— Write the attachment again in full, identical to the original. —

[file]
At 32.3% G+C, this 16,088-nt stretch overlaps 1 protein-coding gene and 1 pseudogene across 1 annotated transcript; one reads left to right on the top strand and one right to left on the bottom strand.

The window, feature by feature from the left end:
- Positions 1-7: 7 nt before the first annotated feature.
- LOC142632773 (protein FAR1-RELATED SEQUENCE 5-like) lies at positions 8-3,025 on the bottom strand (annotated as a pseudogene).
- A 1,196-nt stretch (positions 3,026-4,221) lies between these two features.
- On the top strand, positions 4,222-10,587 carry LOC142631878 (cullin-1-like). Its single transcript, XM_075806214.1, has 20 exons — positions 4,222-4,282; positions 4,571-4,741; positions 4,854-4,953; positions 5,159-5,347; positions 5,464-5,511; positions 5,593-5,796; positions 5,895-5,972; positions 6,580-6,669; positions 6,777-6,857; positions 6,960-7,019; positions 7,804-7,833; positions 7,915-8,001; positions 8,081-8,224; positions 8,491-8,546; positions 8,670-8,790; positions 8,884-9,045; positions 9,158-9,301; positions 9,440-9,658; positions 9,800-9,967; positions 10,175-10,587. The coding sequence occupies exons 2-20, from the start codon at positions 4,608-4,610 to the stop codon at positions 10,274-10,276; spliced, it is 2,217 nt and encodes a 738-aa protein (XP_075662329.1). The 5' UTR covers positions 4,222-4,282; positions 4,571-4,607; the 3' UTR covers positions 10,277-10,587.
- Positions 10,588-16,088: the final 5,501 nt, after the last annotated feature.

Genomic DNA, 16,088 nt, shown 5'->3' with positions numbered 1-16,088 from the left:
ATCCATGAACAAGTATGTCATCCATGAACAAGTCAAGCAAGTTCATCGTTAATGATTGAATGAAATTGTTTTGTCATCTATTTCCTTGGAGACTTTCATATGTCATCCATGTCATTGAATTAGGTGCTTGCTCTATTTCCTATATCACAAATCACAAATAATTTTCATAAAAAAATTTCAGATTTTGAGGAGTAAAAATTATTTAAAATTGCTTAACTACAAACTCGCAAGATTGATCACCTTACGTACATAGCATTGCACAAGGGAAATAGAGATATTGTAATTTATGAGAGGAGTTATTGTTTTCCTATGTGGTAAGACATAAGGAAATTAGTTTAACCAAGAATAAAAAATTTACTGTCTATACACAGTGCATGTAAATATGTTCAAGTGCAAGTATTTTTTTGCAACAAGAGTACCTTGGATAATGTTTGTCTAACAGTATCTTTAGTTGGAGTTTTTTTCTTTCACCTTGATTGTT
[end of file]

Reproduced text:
At 32.3% G+C, this 16,088-nt stretch overlaps 1 protein-coding gene and 1 pseudogene across 1 annotated transcript; one reads left to right on the top strand and one right to left on the bottom strand.

The window, feature by feature from the left end:
- Positions 1-7: 7 nt before the first annotated feature.
- LOC142632773 (protein FAR1-RELATED SEQUENCE 5-like) lies at positions 8-3,025 on the bottom strand (annotated as a pseudogene).
- A 1,196-nt stretch (positions 3,026-4,221) lies between these two features.
- On the top strand, positions 4,222-10,587 carry LOC142631878 (cullin-1-like). Its single transcript, XM_075806214.1, has 20 exons — positions 4,222-4,282; positions 4,571-4,741; positions 4,854-4,953; positions 5,159-5,347; positions 5,464-5,511; positions 5,593-5,796; positions 5,895-5,972; positions 6,580-6,669; positions 6,777-6,857; positions 6,960-7,019; positions 7,804-7,833; positions 7,915-8,001; positions 8,081-8,224; positions 8,491-8,546; positions 8,670-8,790; positions 8,884-9,045; positions 9,158-9,301; positions 9,440-9,658; positions 9,800-9,967; positions 10,175-10,587. The coding sequence occupies exons 2-20, from the start codon at positions 4,608-4,610 to the stop codon at positions 10,274-10,276; spliced, it is 2,217 nt and encodes a 738-aa protein (XP_075662329.1). The 5' UTR covers positions 4,222-4,282; positions 4,571-4,607; the 3' UTR covers positions 10,277-10,587.
- Positions 10,588-16,088: the final 5,501 nt, after the last annotated feature.

Genomic DNA, 16,088 nt, shown 5'->3' with positions numbered 1-16,088 from the left:
ATCCATGAACAAGTATGTCATCCATGAACAAGTCAAGCAAGTTCATCGTTAATGATTGAATGAAATTGTTTTGTCATCTATTTCCTTGGAGACTTTCATATGTCATCCATGTCATTGAATTAGGTGCTTGCTCTATTTCCTATATCACAAATCACAAATAATTTTCATAAAAAAATTTCAGATTTTGAGGAGTAAAAATTATTTAAAATTGCTTAACTACAAACTCGCAAGATTGATCACCTTACGTACATAGCATTGCACAAGGGAAATAGAGATATTGTAATTTATGAGAGGAGTTATTGTTTTCCTATGTGGTAAGACATAAGGAAATTAGTTTAACCAAGAATAAAAAATTTACTGTCTATACACAGTGCATGTAAATATGTTCAAGTGCAAGTATTTTTTTGCAACAAGAGTACCTTGGATAATGTTTGTCTAACAGTATCTTTAGTTGGAGTTTTTTTCTTTCACCTTGATTGTT